Art Platform, Pulse and Other Art Fairs Take Over the City. What Did L.A. Think?
Meeson Pae Yang installation at Pulse
If art in L.A. is important to you, then this past weekend was a doozy. The proliferation of gallery and museum exhibitions associated with the mammoth Pacific Standard Time project, which opened to great fanfare between Thursday and Monday nights, would have been more than enough to overstimulate even the most Type-A culturati.
But as if that weren't enough, this weekend also saw the arrival of three and a half art fairs: Pulse, Fountain, Art Platform, and ARTRA/Co-Lab (that's the half, since it was nested inside Platform), each taking up residence in various parts of the art-world's current sweetheart, downtown.
Artillery video lounge at Artra Co/Lab, adult viewing section
Pulse has consistently been my personal favorite among the clusters of sub-fairs that pop up around major fairs like the Armory in New York City and Basel in Miami. They offer a progressive, experimental, installation-heavy, and artist-friendly experience; they are the cool kids, but in a good way.
The thing is, in Miami the Pulse offerings are less hysterical and superficial than much of what goes on down there; while in New York City they are a breezy dose of fresh air and a good romp compared to the estimable but traditional centerpiece of the Armory brand.
But with the Armory people, who were behind the inaugural Art Platform fair, making a concerted effort to garner early support among the local contemporary gallery class, deliberately skewing young and hip to get the attention of non-L.A. participants, this time, it was all but impossible to tell the two apart. As to whether that translated into heft in terms of L.A.'s international reputation and/or sales, opinions and spin are plentiful and ambiguous.
Durden and Ray at Platform's ARTRA Co/Lab
What follows is a merely small selection of some of the most interesting images and experiences taken from most of the places I went between Thursday and Monday. It's far from comprehensive, for reasons of space and clarity. There was a certain amount of cross-over between Pacific Standard Time-related projects, artists and galleries with presences at the various fairs.
A lot of what was on people's minds had to do with the mythology of the local collector base in L.A. It's a widely known but little understood phenomenon that collectors here frequently fly to NYC to buy the work of L.A. artists from the galleries there, rather than from the local galleries or studios here at home. I know, it's weird, but there it is.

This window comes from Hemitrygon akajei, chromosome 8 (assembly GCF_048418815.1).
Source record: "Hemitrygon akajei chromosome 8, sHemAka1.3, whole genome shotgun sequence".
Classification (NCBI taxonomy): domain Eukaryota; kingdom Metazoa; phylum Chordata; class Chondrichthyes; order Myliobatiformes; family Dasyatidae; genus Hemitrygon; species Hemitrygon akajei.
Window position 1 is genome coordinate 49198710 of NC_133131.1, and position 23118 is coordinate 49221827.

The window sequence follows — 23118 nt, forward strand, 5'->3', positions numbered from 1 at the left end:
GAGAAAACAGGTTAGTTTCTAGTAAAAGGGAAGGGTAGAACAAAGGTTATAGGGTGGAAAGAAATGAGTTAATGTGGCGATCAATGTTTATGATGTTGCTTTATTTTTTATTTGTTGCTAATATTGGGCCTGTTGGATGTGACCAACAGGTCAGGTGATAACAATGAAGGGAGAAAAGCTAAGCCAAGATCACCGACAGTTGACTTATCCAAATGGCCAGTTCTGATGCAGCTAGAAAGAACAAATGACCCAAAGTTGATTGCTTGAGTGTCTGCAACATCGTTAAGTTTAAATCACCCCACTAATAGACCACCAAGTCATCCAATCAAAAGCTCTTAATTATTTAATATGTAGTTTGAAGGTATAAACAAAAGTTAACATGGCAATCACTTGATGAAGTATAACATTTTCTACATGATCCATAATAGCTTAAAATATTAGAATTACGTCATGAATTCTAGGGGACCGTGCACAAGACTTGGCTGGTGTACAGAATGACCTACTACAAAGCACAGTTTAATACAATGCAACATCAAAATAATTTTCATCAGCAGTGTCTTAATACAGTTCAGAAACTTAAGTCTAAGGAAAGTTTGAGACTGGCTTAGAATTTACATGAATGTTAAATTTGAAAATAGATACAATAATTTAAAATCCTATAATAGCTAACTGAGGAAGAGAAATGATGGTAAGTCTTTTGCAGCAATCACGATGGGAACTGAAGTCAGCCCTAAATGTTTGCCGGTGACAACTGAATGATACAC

A lot of people were attracted to Art Platform and Pulse because their organizations' impeccable New York City pedigrees were expected to keep some of that currency circulating locally. It didn't really work. Though many reported solid sales (when do they not?) it was mostly to familiar customers.
I skipped Fountain because a) I've never liked it among the New York City fair cluster each spring and had no reason to believe it would be better here, and b) early and subsequent reports coming back confirmed this instinct. Seems like it was especially centered on the party-night experience, and aside from fatigue, that was the night of the kick-ass three hour DJ set by Henry Rollins at the MOCA members' opening for Under the Big Black Sun as well as the combined after-parties for the Pulse and Platform fairs at the Standard, so that was kind of that. I think I did the right thing.
Lonidier at Cardwell Jimmerson, at Art Platform
BOOM at ARTRA Co/Lab
One of the liveliest and most popular of the fair components was the ARTRA Co/Lab independent curatorial project downstairs from Platform at the L.A. Mart building. Free spaces were offered to artists and collectives, who, liberated from the need to sell, were encouraged to install crazy shit in their open spaces, further unencumbered by the grid system of aisles and booths. It was really fun down there, especially at the Artillery and Epson video lounges curated by Paul Young, whose rotating programs were some of the most memorable art on offer despite video being notoriously hard to sell.
Kenneth Tin-Kin Hung
Outside of the fairs but strategically timed and located to coincide with them were exhibitions including Interchange at a disco on the site of the old Stock Exchange starring a major painting by Jim Shaw; Avant-LA, a pop-up project presenting a Mat Gleason-curated group of ten artists who operate without gallery representation; and 5.Lite presented by Merry Karnowsky, an installation of new and classic works by five of the most respected artists from the old Cool School guard, all of whom showed light-based works in a row of empty storefronts in a slightly gritty neighborhood. All three were wild successes.
Ed Moses at 5.Lite
Meanwhile, back at the main events, crowds were thick and plentiful even on Monday afternoon. As usual, the highlights were the more dramatic installations as opposed to the trade-convention vibe that often attends even the best-curated art fairs.
Perhaps the most salient of these was the Okay Mountain rooftop installation presented by Mark Moore Gallery for Pulse. It looked like a really fun playground from a distance, but up close you realize it's hard to get into and you might end up getting hurt.
Mat Gleason photographing Mike Stilkey's installation at Pulse
It remains to be seen whether the international and national presence will have been significant enough to overcome the intractable collecting practices that can plague even our best galleries. But they built it, and the crowds came, so it seems likely that we'll see a return engagement next year -- without the bonus distractions of PST to factor in, it could be even bigger and better.
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